The Norse of Newfoundland relied on timber for their livelihood. Wood was used to heat and cook, and also as a material for timber and sod building constructions and the famous Viking longships. The workshops at L'Anse aux Meadows have yielded hundreds of wood chips, shavings, and other discarded materials. Margot Kuitems (also from the University of Groningen) sorted through the wood scraps found at L'Anse aux Meadows to find the storage facility in Dartmouth Nova Scotia where the archaeological remains of the excavation were stored. Because they were located in the context of the excavation, and because they had clear markings indicating that they had been cut and shaped using metal tools, she chose three wood artifacts.
Kuitems was not looking for exceptional examples of Norse woodworking skills. She says that the wood she used was "basically rubbish" and it was useful for research as we were trying to find pieces of wood with bark edges. Sometimes the outer layers of an artifact, or even a beam of construction are removed." This would make it possible to use the bark as part our clever dating strategy.
The evidence from dendrochronological archives in Japan, Arizona, Germany and Ireland shows that in 993, there was a massive spike in atmospheric carbon levels. This can be clearly seen in tree rings samples. Dee states that there are rare instances when these blips occur, usually once or twice per millenium. This is likely to be due to solar storms that caused a sudden spike in radiocarbon that was absorbed by the tree ring.
It was easy to identify the 993 anomaly within the tree ring history for each artifact of the Viking settlement. Then it was simple to count each year’s growth ring up to the critical bark layer that is still clinging onto the wood. The team discovered that each of three trees used in the production of the wooden artifacts were felled 28 years after the big cosmic-ray spike. This was in 1021, which was a busy year for woodcutting in North America. The group was able to determine the season in which each tree was felled by examining the bark edges.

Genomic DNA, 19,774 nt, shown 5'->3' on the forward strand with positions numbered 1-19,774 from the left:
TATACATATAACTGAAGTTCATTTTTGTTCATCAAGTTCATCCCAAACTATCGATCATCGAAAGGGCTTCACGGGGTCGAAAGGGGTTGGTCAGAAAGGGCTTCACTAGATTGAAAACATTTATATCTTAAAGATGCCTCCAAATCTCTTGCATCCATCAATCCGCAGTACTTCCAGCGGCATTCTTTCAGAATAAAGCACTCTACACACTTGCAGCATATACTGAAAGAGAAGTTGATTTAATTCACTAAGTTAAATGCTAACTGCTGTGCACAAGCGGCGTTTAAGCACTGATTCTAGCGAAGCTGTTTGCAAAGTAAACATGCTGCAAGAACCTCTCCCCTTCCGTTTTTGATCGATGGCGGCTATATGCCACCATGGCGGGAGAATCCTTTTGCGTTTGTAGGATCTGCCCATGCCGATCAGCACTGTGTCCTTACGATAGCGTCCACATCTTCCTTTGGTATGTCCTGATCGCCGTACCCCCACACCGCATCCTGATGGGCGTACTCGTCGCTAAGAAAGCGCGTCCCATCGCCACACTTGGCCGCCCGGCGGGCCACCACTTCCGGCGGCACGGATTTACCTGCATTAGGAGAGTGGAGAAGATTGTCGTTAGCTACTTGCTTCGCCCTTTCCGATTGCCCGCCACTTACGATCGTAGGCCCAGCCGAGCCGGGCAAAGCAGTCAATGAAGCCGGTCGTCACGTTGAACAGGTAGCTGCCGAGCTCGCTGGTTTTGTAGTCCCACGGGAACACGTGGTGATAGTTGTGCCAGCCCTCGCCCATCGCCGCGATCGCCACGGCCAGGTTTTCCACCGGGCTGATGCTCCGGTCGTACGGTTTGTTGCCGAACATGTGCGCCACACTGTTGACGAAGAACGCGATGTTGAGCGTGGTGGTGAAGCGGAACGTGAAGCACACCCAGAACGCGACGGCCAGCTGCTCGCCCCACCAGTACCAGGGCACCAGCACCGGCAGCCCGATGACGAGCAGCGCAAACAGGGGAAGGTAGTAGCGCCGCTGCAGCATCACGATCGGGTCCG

The Icelandic Vikings documented their journeys to Vinland, which they called Vinland. Two epics of Norse literature are the Saga of Erik the Red (and possibly the United States), which chronicle Iceland's Vikings' travels to Vinland (i.e. These stories are filled with tales of triumph, tragedy, heroism and treachery. They also include colorful myths that combine historical figures and events with vivid myths. The Icelandic stories from this era have their fair share of trolls and witches. They were likely to be older oral histories that have been embellished by retellings over the years.
Although the sagas are not complete, they do tell how Vikings discovered unknown North American locations after being blown off their course while traveling from Iceland to Greenland. Under the leadership of Eriksson, Gudrid, and later Karlsefni, they traveled from Greenland to explore these far-flung coasts.
According to the sagas the Norse discovered plenty of fish, game, timber and pastureland in their explorations of Vinland. They claimed that they established several bases camps, L'Anse aux Meadows seems to be one of them. This allowed them to explore these unusual shorelines. The site contains butternuts and fragments of butternut trees. However, it is not clear how far they traveled. Thorfinn's and Gudrids son Snorri became the first European-born baby to be born in the Americas.